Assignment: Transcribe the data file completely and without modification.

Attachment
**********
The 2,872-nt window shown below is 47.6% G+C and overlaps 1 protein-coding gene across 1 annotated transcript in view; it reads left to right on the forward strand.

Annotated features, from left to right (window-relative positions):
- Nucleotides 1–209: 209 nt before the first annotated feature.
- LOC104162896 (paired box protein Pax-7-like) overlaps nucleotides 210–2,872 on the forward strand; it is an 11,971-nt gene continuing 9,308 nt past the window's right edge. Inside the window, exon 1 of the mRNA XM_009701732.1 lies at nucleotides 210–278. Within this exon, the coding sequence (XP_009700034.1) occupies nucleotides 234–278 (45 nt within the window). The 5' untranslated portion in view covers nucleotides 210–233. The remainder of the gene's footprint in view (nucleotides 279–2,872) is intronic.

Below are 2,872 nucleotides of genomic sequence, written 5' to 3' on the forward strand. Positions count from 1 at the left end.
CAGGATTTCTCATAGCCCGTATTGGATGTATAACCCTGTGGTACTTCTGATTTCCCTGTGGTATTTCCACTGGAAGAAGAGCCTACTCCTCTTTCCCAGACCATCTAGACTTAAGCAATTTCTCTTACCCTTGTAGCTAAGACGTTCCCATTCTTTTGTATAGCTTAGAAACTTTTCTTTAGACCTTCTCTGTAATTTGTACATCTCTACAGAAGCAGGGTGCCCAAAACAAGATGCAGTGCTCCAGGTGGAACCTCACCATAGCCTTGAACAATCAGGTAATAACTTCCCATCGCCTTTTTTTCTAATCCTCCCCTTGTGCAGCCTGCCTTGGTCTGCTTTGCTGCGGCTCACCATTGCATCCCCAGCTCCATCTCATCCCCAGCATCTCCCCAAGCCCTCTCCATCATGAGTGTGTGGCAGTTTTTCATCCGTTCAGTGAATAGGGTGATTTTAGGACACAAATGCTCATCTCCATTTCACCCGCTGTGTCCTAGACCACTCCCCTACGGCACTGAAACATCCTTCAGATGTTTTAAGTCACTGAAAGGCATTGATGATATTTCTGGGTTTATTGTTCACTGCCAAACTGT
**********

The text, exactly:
The 2,872-nt window shown below is 47.6% G+C and overlaps 1 protein-coding gene across 1 annotated transcript in view; it reads left to right on the forward strand.

Annotated features, from left to right (window-relative positions):
- Nucleotides 1–209: 209 nt before the first annotated feature.
- LOC104162896 (paired box protein Pax-7-like) overlaps nucleotides 210–2,872 on the forward strand; it is an 11,971-nt gene continuing 9,308 nt past the window's right edge. Inside the window, exon 1 of the mRNA XM_009701732.1 lies at nucleotides 210–278. Within this exon, the coding sequence (XP_009700034.1) occupies nucleotides 234–278 (45 nt within the window). The 5' untranslated portion in view covers nucleotides 210–233. The remainder of the gene's footprint in view (nucleotides 279–2,872) is intronic.

Below are 2,872 nucleotides of genomic sequence, written 5' to 3' on the forward strand. Positions count from 1 at the left end.
CAGGATTTCTCATAGCCCGTATTGGATGTATAACCCTGTGGTACTTCTGATTTCCCTGTGGTATTTCCACTGGAAGAAGAGCCTACTCCTCTTTCCCAGACCATCTAGACTTAAGCAATTTCTCTTACCCTTGTAGCTAAGACGTTCCCATTCTTTTGTATAGCTTAGAAACTTTTCTTTAGACCTTCTCTGTAATTTGTACATCTCTACAGAAGCAGGGTGCCCAAAACAAGATGCAGTGCTCCAGGTGGAACCTCACCATAGCCTTGAACAATCAGGTAATAACTTCCCATCGCCTTTTTTTCTAATCCTCCCCTTGTGCAGCCTGCCTTGGTCTGCTTTGCTGCGGCTCACCATTGCATCCCCAGCTCCATCTCATCCCCAGCATCTCCCCAAGCCCTCTCCATCATGAGTGTGTGGCAGTTTTTCATCCGTTCAGTGAATAGGGTGATTTTAGGACACAAATGCTCATCTCCATTTCACCCGCTGTGTCCTAGACCACTCCCCTACGGCACTGAAACATCCTTCAGATGTTTTAAGTCACTGAAAGGCATTGATGATATTTCTGGGTTTATTGTTCACTGCCAAACTGT